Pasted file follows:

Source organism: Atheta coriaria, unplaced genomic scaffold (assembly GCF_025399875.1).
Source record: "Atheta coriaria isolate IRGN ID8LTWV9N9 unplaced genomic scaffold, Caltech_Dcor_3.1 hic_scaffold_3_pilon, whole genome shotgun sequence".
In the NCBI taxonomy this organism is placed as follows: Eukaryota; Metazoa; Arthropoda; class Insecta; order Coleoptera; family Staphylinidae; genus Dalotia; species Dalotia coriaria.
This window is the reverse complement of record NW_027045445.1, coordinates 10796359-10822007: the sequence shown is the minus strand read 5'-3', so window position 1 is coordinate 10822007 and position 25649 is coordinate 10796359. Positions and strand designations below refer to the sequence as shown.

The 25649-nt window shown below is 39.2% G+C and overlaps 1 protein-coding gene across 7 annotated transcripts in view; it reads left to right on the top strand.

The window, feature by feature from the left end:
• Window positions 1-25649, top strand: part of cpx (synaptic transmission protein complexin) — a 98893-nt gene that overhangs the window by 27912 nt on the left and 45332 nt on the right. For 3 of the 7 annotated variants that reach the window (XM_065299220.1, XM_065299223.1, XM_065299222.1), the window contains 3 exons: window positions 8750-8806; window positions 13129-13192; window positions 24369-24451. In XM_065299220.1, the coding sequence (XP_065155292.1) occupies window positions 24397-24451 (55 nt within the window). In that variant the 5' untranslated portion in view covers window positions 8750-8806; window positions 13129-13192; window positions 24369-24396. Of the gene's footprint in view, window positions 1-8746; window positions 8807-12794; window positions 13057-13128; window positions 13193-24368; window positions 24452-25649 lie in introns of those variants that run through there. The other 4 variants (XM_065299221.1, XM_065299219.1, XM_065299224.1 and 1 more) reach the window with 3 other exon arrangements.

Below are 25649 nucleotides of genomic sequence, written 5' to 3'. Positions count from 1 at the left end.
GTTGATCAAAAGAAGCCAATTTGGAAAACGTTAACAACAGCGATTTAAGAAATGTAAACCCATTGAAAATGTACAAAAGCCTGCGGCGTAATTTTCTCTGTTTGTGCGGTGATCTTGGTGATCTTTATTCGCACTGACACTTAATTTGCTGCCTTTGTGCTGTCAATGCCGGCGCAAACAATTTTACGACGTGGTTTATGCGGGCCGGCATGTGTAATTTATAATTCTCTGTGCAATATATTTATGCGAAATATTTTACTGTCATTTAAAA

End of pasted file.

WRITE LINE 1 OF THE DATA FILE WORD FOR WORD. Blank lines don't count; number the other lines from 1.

Source organism: Atheta coriaria, unplaced genomic scaffold (assembly GCF_025399875.1).